Journal publication is a regular feature of academic life, but it can be deflating when your submission is rejected. Revision requests are common and provide useful opportunities to craft structure and tighten prose, however not all journal editors provide sufficient feedback to allow for successful re-submissions.
Andrew Moore, Editor-in-Chief of BioEassays and the Wiley Researcher spends much of his time reviewing manuscripts for publication. Luckily for us, Moore has given his take on the top three reasons for manuscript rejection. These translate into useful guidelines when planning, researching and writing research papers.
One of the fundamental issues is poor matching between journal and research area. Having an intimate understanding of the relevant publications within your subject area will put you at an advantage. Many thousands of journals exist, in every conceivable branch of research and combination. Judiciously identifying an appropriate publisher is a big part of the challenge. Learning to manage your expectations, especially when submitting to highly competitive, ambitious journals will also help when facing rejection. Manuscripts are assessed for ‘impact’ and ‘reach’ and the bigger players heavily base their selection process on these factors.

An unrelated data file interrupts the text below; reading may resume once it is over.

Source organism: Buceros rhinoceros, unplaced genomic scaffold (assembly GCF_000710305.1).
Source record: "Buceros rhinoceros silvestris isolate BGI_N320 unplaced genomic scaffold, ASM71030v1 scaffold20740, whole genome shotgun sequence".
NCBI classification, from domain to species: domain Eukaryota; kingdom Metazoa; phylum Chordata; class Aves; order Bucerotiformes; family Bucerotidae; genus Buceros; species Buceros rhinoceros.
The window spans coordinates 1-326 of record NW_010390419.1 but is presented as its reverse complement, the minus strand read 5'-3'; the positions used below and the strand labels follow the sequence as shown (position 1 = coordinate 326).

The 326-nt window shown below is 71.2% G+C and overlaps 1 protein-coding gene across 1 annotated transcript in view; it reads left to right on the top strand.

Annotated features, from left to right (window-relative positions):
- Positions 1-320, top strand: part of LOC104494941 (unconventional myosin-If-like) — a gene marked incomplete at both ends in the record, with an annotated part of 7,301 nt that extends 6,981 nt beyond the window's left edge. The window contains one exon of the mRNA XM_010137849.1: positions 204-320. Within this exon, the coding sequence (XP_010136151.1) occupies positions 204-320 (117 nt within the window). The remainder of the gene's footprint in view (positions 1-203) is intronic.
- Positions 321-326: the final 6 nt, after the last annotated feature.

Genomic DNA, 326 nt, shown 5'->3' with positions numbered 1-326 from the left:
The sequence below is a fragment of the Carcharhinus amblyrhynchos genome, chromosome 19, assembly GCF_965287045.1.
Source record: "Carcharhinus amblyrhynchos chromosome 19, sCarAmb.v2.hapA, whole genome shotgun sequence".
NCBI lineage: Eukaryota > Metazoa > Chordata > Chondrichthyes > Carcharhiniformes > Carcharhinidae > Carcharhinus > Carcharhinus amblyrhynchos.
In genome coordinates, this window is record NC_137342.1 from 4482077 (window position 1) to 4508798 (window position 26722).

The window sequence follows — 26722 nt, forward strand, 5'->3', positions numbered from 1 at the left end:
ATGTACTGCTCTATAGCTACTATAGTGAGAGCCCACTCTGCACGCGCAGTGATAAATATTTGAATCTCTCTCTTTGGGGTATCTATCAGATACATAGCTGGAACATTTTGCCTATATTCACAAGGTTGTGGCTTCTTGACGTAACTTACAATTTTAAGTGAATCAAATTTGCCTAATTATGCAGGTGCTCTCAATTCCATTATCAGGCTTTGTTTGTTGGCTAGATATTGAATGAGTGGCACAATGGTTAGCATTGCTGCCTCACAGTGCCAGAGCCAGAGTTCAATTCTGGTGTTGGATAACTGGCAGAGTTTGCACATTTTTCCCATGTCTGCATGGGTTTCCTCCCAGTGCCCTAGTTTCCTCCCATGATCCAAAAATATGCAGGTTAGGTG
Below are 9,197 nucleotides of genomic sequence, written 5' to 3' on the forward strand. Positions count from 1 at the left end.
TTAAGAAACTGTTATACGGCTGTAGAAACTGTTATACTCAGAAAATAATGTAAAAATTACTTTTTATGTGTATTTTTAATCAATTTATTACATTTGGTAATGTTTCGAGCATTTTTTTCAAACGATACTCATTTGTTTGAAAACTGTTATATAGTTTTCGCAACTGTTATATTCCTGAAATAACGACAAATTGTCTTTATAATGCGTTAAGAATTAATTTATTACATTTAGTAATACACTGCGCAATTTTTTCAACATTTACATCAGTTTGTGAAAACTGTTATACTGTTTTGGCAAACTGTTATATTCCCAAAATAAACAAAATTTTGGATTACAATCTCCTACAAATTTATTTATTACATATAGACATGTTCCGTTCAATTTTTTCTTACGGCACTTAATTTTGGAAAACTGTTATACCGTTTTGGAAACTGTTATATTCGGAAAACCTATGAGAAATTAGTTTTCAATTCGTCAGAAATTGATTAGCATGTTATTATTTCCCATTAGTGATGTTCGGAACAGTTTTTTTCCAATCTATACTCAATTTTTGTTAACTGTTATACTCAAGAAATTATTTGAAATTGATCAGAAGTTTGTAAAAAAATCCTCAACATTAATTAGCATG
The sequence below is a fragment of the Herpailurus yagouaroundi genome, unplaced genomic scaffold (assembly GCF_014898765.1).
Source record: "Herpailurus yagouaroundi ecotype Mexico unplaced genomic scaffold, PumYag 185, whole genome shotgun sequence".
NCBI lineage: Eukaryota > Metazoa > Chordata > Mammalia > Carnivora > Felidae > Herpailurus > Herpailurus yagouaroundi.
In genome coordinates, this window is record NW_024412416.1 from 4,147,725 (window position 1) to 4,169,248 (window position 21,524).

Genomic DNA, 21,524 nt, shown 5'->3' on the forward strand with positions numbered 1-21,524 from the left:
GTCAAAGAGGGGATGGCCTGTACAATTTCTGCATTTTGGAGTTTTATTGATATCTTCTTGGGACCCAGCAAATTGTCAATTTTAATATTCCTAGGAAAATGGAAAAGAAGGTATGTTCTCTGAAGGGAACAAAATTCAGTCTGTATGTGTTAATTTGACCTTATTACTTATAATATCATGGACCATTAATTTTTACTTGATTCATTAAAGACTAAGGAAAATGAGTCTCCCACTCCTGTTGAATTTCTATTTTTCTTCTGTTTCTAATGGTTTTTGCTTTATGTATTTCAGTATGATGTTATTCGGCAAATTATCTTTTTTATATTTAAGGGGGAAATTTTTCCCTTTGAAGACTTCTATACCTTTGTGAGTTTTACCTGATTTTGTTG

Every journal has a specific set of guidelines and stringent editorial policies, to which potential contributors must abide. A lack of understanding the audience and area of specialisation will increase the risk of being turned down. It is good practice to stick rigidly to word counts and avoid extraneous information or falling short of the expected extent. A foundation of good spelling and grammar is a pre-requisite and journal editors will turn-down proofs, which have not been spellchecked or are simply poorly written. English is the international language for academic publishing, and it will pay off to use a professional copy editor and a proof-reader prior to submission.
Moore cites three reasons for journal ‘desk-rejection’. These represent the vast majority of prevalent short-comings among submissions that don’t even make it into review. Broadly speaking, they are as follows:
- Poor presentation and incomplete information
- Mismatch between paper and journal
- Badly written
You can read the reasons behind each ‘failing’ in more detail in Moore’s article, “Desk-rejected” from your chosen journal? What Next, originally published by The Wiley Network (May, 2018).
Having done the hard work of planning, conducting and writing up research, it pays to know what journal editors look for. Put this knowledge into practice and you’ll be amazed by the results.